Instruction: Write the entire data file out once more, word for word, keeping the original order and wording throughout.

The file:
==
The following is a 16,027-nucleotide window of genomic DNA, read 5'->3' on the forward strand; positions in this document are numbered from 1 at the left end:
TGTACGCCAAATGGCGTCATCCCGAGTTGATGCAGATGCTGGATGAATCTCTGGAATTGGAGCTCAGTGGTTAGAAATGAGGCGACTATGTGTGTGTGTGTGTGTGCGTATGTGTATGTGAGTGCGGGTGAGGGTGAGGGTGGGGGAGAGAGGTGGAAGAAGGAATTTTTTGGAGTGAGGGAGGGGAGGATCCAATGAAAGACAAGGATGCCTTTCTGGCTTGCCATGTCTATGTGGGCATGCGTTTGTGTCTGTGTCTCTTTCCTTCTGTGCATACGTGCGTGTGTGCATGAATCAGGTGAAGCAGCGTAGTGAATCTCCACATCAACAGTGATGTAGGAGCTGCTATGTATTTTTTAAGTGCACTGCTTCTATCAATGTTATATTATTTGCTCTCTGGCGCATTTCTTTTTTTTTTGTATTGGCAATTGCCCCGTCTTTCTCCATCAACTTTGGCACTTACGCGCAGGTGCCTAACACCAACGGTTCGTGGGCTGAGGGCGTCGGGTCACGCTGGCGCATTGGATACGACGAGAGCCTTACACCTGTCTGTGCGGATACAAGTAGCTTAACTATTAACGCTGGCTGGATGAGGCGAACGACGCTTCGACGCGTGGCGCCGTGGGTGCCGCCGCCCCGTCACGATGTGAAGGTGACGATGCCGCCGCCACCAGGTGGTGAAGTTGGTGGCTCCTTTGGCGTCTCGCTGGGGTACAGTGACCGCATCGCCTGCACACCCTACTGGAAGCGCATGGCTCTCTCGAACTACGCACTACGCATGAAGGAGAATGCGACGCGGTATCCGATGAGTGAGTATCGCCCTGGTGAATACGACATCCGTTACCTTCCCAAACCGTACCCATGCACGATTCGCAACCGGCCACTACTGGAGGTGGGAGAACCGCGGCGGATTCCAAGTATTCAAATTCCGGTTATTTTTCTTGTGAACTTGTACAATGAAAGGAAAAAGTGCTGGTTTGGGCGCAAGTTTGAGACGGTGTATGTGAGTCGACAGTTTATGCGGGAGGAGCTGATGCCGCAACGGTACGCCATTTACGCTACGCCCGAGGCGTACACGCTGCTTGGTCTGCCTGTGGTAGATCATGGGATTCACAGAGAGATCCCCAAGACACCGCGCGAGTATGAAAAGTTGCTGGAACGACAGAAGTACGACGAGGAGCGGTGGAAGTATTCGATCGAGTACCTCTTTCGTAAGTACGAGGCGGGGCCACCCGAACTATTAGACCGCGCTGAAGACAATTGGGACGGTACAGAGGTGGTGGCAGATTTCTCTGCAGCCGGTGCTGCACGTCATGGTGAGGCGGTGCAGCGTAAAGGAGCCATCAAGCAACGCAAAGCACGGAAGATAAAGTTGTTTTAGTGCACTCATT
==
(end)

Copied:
The following is a 16,027-nucleotide window of genomic DNA, read 5'->3' on the forward strand; positions in this document are numbered from 1 at the left end:
TGTACGCCAAATGGCGTCATCCCGAGTTGATGCAGATGCTGGATGAATCTCTGGAATTGGAGCTCAGTGGTTAGAAATGAGGCGACTATGTGTGTGTGTGTGTGTGCGTATGTGTATGTGAGTGCGGGTGAGGGTGAGGGTGGGGGAGAGAGGTGGAAGAAGGAATTTTTTGGAGTGAGGGAGGGGAGGATCCAATGAAAGACAAGGATGCCTTTCTGGCTTGCCATGTCTATGTGGGCATGCGTTTGTGTCTGTGTCTCTTTCCTTCTGTGCATACGTGCGTGTGTGCATGAATCAGGTGAAGCAGCGTAGTGAATCTCCACATCAACAGTGATGTAGGAGCTGCTATGTATTTTTTAAGTGCACTGCTTCTATCAATGTTATATTATTTGCTCTCTGGCGCATTTCTTTTTTTTTTGTATTGGCAATTGCCCCGTCTTTCTCCATCAACTTTGGCACTTACGCGCAGGTGCCTAACACCAACGGTTCGTGGGCTGAGGGCGTCGGGTCACGCTGGCGCATTGGATACGACGAGAGCCTTACACCTGTCTGTGCGGATACAAGTAGCTTAACTATTAACGCTGGCTGGATGAGGCGAACGACGCTTCGACGCGTGGCGCCGTGGGTGCCGCCGCCCCGTCACGATGTGAAGGTGACGATGCCGCCGCCACCAGGTGGTGAAGTTGGTGGCTCCTTTGGCGTCTCGCTGGGGTACAGTGACCGCATCGCCTGCACACCCTACTGGAAGCGCATGGCTCTCTCGAACTACGCACTACGCATGAAGGAGAATGCGACGCGGTATCCGATGAGTGAGTATCGCCCTGGTGAATACGACATCCGTTACCTTCCCAAACCGTACCCATGCACGATTCGCAACCGGCCACTACTGGAGGTGGGAGAACCGCGGCGGATTCCAAGTATTCAAATTCCGGTTATTTTTCTTGTGAACTTGTACAATGAAAGGAAAAAGTGCTGGTTTGGGCGCAAGTTTGAGACGGTGTATGTGAGTCGACAGTTTATGCGGGAGGAGCTGATGCCGCAACGGTACGCCATTTACGCTACGCCCGAGGCGTACACGCTGCTTGGTCTGCCTGTGGTAGATCATGGGATTCACAGAGAGATCCCCAAGACACCGCGCGAGTATGAAAAGTTGCTGGAACGACAGAAGTACGACGAGGAGCGGTGGAAGTATTCGATCGAGTACCTCTTTCGTAAGTACGAGGCGGGGCCACCCGAACTATTAGACCGCGCTGAAGACAATTGGGACGGTACAGAGGTGGTGGCAGATTTCTCTGCAGCCGGTGCTGCACGTCATGGTGAGGCGGTGCAGCGTAAAGGAGCCATCAAGCAACGCAAAGCACGGAAGATAAAGTTGTTTTAGTGCACTCATT